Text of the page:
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We introduce and empirically test the creation-dispersion model of supply chain organizational learning to align learning orientations in a supply chain context. Our paper seeks to advance the knowledge on supply chain organizational learning by showing that four distinct supply chain learning orientations (team, learning, memory, and systems), previously studied only as a collective, can be parsed strategically. We parse these four learning orientations into creation capacity (team and learning orientations) and dispersion capacity (memory and system orientations). The creation and dispersion capacity can enhance exploration (long-term) and exploitation (short-term) practices respectively in supply chain organizations. We used a survey questionnaire to collect data from 128 respondents belonging to firms of various sizes and different industries. We find that creation capacity is positively associated with exploration and indirectly associated with exploitation through exploration. Dispersion capacity is associated with exploitation and indirectly influences market share and profitability through exploitation. The findings demonstrate that creation and dispersion-based combinations of supply chain learning orientations coalesce to influence exploration and exploitation practices. We discuss the implications for supply chain organizational learning literature.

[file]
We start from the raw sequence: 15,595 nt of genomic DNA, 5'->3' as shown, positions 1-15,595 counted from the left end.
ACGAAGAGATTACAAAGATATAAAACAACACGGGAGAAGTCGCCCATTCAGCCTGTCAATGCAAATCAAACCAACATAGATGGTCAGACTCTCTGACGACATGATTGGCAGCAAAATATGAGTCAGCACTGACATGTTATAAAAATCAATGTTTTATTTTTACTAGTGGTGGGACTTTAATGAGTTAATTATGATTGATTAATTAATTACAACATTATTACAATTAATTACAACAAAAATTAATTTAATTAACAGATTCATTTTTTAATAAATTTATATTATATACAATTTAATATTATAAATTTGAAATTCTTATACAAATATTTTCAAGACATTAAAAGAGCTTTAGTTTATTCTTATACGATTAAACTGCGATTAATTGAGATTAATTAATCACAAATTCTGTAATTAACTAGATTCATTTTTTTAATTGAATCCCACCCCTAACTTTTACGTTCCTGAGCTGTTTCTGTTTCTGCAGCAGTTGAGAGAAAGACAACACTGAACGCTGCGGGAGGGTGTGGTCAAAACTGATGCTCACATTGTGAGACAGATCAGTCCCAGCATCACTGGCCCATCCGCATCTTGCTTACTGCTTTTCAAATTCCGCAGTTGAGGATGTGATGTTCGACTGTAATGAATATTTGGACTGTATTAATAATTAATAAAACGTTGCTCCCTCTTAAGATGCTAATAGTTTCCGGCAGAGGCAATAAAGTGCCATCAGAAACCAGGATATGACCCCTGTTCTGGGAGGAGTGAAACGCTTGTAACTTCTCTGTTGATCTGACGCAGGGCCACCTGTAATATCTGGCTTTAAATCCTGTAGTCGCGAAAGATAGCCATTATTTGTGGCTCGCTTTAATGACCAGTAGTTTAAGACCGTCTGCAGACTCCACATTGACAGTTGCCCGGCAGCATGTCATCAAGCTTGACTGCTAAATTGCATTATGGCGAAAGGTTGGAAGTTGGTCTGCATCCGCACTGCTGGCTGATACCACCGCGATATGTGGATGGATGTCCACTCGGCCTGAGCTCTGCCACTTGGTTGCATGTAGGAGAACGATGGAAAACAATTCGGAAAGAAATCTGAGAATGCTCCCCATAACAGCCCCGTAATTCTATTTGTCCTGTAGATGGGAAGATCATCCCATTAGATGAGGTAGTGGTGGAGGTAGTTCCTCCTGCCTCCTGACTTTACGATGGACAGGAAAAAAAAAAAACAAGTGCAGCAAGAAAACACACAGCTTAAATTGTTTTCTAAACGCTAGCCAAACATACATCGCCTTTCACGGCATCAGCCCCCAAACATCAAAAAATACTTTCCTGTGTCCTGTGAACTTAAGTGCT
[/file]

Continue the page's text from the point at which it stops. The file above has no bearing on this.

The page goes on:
This is the authors' manuscript of a work originally published in the International Journal of Production Economics, available at



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